Canadian citizens, permanent residents, incorporated companies and government agencies must register their drones over 250 grams and up to 25 kilograms with the Department of Transportation and mark them with the appropriate registration number. Registration is possible from the age of 14 years.

The registration costs $5 and can be done online. You will need a GCKey or an account with a sign-in partner.

To register the drone, you need information such as date of purchase, manufacturer, model, serial number, weight, type of drone and a credit card.


If you do not comply with the laws, you may face hefty fines. Here are some examples:

Fines for individuals

  • up to $1,000 for flying without a drone pilot certificate
  • up to $1,000 for flying unregistered or unmarked drones
  • up to $1,000 for flying where you are not allowed
  • up to $3,000 for putting aircraft and people at risk

Fines for corporations

  • up to $5,000 for flying without a drone pilot certificate
  • up to $5,000 for flying unregistered or unmarked drones
  • up to $5,000 for flying where you are not allowed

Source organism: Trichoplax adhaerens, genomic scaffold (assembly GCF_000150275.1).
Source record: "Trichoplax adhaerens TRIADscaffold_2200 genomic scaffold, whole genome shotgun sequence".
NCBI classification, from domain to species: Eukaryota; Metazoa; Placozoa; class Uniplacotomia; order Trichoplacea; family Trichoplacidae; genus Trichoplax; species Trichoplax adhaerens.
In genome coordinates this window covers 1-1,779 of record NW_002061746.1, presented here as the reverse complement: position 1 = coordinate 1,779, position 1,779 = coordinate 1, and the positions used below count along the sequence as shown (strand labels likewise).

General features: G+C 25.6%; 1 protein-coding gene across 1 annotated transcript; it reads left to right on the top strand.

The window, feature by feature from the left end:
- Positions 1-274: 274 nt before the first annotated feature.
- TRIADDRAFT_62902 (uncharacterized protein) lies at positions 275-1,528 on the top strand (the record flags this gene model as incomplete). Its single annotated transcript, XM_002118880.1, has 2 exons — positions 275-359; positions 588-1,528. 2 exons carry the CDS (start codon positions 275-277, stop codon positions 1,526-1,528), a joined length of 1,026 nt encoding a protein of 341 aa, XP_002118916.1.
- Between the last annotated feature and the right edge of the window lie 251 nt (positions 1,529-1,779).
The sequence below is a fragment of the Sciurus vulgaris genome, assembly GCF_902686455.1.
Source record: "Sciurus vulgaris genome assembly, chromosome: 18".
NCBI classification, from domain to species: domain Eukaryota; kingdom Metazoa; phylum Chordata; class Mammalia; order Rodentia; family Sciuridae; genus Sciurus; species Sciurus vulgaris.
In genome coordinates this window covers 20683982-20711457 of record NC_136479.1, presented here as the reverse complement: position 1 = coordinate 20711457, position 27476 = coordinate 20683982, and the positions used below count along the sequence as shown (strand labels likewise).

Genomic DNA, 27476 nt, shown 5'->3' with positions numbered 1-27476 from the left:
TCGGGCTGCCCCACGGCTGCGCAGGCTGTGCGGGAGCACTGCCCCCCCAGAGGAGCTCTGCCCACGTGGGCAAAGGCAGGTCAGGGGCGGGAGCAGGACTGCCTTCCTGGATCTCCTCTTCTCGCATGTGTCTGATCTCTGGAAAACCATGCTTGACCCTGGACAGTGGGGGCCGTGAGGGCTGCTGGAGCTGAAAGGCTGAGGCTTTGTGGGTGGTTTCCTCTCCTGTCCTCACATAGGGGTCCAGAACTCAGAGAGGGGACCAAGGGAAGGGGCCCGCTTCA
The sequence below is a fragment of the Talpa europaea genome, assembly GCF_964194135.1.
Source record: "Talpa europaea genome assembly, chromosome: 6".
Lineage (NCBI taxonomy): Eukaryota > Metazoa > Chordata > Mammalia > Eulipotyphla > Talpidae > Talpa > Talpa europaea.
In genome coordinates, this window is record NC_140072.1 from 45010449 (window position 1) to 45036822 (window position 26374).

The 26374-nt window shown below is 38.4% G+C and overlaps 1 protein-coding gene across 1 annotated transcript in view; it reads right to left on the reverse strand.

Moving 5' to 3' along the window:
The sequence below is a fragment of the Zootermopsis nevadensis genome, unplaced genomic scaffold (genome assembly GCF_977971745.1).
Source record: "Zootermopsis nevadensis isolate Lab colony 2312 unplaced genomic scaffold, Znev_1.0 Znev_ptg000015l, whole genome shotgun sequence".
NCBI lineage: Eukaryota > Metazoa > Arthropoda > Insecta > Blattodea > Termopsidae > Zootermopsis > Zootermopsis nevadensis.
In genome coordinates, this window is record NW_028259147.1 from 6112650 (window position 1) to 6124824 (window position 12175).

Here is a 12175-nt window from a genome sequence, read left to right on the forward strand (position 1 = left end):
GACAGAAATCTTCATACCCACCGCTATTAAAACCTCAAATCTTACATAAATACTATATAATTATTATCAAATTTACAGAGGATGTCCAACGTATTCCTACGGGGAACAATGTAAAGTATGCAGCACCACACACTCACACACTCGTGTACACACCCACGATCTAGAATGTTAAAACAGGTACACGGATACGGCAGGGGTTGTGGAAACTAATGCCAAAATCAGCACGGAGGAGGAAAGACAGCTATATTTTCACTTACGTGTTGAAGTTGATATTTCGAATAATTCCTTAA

• up to $15,000 for putting aircraft and people at risk

We have researched the listed drone regulations for Canada to the best of our knowledge. We cannot guarantee the correctness of the information. If you want to be on the safe side, contact the competent aviation authority. Alternatively, you can also ask the embassy in your country for further information about the regulations. Please leave us a comment when you receive news and/or gain experience with your copter in Canada!

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About the author

Since January 2015, we travel around the world. In our backpack we carry a camera drone which we use to capture the best places from a bird’s perspective. First we travelled with a DJI Phantom 2. But now we use several drones like the DJI Phantom 4 Pro+ or the DJI Mini 3 Pro. On our blog we share the best tips for you about travelling with a drone. If you have questions about this article or new information, don’t hesitate to leave us a comment!


  • Patrick | 27.06.2019

    This article needs serious update.
    New rules apply as of June 1st, 2019.

  • David | 23.03.2023

    The new rules have some missing information…
    How is my plane certified airworthy by the manufacturer if I build it from plans ?
    Also…If I fly from my farm or rental property…with the permission of the owner…am I required to have a licence and register my aircraft ?